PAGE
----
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March 19, 2024

Can chemicals lurk in your furniture? 

Spring is a perfect time to think about updates to your home – your furniture and carpets, and a splash of paint to add colour to your walls. But before choosing, it’s worth thinking how products are manufactured, and the chemicals used to achieve features such as stain and water resistance, and affordability. In this first article we’ll focus on furniture and some of the considerations about how they’re made to help you decide between MDF and wood furniture items.


Choosing your furniture – is MDF OK? 

Choosing new furniture can be a costly exercise which is why furniture made from MDF (medium-density fibreboard) is so popular. MDF is a manufactured wood product used for its economical price. But MDF production relies on varying levels of formaldehyde, a chemical used mostly in the glues that bond the layers of wood together. Although present at low levels, formaldehyde has given rise to serious health concerns for anyone exposed to it, which is why it’s classified as a cancer causing chemical in humans by the International Agency for Research on Cancer (IARC).  


Should you be concerned about formaldehyde in MDF furniture? 

As the world’s largest supplier of MDF based furniture IKEA still uses formaldehyde in the manufacturing process for MDF, albeit it at varying levels. IKEA state they have ‘a long history of continuously lowering the formaldehyde emission levels from wood-based boards and we are progressing toward reaching formaldehyde emission levels from wood-based materials that are equal to, or lower than, levels emitted by natural wood.’ So whilst the world’s leading MDF furniture manufacturer is taking steps to reduce its reliance on formaldehyde, it’s still being used in some aspects of the manufacturing processes.


Many furniture products use a mixture of MDF and particle board, where the latter requires less glue to produce, making it cheaper and less reliant on formaldehyde. It’s worth remembering that natural wood also releases formaldehyde at low levels, but MDF furniture has higher levels. The level of formaldehyde emitted when MDF is in your home will vary depending on usage. Wood veneers may also have detectable levels of chemicals. For example, finishes on MDF board are usually formaldehyde free, but most laminates are paper based and use polyurethane and polypropylene.


What these chemicals have in common is that they are all emitted from MDF furniture when it reaches your home in a process known as offgassing. 


What is offgassing? 

Thousands of new household products release some of the chemicals used during manufacture into ambient indoor air. You might recognise it as the ‘new’ smell of self-assembly furniture, bed mattresses, carpets, paints, glues and sealants, kitchen units, and electrical items. These various smells are the result of a process known as offgassing where the chemicals used during the manufacturing process of the product are released into indoor air in your home. These chemicals can cause mild symptoms such as headaches, but some represent a higher risk to our health. Formaldehyde has been classified as a cancer causing chemical in humans by the International Agency for Research on Cancer (IARC).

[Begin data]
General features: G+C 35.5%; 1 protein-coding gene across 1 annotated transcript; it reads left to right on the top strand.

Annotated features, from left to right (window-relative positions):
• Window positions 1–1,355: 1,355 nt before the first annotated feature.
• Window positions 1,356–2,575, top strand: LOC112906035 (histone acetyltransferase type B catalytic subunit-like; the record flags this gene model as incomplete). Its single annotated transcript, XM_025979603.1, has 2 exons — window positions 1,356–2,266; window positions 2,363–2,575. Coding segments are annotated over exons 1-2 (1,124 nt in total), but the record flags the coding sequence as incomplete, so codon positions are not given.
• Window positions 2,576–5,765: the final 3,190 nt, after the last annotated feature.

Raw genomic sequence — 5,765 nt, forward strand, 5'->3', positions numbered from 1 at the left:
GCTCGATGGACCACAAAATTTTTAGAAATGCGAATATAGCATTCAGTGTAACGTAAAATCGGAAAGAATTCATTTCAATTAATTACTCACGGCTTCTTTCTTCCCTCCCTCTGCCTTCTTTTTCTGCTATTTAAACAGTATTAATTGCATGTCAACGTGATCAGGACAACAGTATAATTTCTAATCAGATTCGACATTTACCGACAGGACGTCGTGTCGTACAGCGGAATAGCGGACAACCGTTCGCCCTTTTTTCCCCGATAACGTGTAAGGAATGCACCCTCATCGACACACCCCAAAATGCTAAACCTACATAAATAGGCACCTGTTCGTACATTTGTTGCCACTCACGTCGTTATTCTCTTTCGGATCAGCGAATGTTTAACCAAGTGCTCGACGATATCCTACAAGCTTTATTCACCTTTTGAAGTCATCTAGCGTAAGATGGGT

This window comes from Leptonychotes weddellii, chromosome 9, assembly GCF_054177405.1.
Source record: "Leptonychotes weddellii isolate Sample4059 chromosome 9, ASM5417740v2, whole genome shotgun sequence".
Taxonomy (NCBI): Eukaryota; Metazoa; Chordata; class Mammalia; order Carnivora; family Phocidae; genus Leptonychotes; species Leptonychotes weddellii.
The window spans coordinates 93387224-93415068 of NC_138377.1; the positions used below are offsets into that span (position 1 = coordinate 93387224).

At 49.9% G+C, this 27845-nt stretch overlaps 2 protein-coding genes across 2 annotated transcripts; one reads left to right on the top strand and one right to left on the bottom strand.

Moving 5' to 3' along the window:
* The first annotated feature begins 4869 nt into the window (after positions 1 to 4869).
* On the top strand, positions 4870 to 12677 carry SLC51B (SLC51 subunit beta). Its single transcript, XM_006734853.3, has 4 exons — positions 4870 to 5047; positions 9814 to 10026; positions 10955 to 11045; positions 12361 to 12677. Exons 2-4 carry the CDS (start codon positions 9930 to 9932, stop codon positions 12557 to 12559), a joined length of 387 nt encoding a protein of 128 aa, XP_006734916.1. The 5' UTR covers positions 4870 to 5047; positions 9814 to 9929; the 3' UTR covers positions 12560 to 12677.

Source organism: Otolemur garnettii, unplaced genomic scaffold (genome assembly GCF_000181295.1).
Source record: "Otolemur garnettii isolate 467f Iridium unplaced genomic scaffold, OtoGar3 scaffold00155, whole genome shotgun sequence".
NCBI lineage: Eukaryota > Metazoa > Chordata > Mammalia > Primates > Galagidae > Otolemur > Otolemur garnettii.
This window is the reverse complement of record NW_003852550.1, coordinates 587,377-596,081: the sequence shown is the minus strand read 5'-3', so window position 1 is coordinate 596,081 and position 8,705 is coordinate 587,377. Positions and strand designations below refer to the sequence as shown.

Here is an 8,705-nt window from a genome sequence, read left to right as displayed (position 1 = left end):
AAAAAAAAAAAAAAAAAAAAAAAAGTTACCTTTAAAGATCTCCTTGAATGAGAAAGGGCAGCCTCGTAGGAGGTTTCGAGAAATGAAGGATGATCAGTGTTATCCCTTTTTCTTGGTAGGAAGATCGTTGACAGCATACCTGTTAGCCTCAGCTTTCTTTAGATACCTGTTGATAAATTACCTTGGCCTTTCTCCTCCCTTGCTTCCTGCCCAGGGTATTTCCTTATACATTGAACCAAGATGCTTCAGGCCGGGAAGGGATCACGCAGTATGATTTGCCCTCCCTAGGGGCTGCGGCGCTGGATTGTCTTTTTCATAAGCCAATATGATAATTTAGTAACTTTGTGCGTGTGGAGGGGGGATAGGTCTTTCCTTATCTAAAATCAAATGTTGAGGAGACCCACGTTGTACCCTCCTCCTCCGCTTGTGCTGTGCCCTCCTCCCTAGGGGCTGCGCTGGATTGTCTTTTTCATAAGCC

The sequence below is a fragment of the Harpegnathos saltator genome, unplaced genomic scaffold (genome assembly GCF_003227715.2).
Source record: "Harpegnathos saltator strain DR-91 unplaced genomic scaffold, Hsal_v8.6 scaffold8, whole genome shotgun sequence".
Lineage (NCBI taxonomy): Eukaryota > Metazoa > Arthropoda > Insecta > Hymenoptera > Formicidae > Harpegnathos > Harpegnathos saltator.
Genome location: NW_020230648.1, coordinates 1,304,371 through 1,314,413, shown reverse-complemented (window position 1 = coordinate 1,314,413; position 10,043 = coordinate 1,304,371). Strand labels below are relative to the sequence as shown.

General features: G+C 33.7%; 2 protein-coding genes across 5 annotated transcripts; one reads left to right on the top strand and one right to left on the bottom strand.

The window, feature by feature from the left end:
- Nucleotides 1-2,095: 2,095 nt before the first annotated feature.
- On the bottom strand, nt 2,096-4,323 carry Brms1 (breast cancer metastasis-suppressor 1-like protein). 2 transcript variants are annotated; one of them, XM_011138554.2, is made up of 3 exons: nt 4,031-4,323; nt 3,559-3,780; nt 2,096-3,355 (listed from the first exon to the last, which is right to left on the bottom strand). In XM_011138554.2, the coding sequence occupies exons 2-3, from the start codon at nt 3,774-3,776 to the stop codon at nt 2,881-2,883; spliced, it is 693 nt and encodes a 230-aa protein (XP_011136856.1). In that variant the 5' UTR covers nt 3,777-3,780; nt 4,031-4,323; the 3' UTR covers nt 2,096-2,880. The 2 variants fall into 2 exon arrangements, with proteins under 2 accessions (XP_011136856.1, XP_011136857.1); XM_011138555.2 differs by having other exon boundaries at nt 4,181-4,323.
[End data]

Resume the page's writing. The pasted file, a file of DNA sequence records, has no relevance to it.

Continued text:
How to reduce your exposure 

Firstly, if you have any concerns about the safety of chemicals used in the production of furniture, contact the manufacturer for more information.  Allow all new items coming into your home to release some of the chemical gasses before you start to use them. Leave furniture in a well-ventilated room for as long as possible where the chemicals can release and escape (offgas) into ambient air, and leave your windows open whenever possible. You could also consider installing an air purifier that removes formaldehyde and other chemical substances from your indoor air. 


Where possible, choose furniture made from natural materials. Alternatively consider upcycled furniture where it’s more likely that chemicals will have already been released. 


Image credit Nor Gal



The information on our website should not be used as an alternative to medical advice from your doctor or other professional healthcare provider. If you have any specific questions about any medical matter, you should consult your doctor or other professional healthcare provider. is not responsible for the content of external websites. The inclusion of a link to a third-party website should not be understood as an endorsement. 

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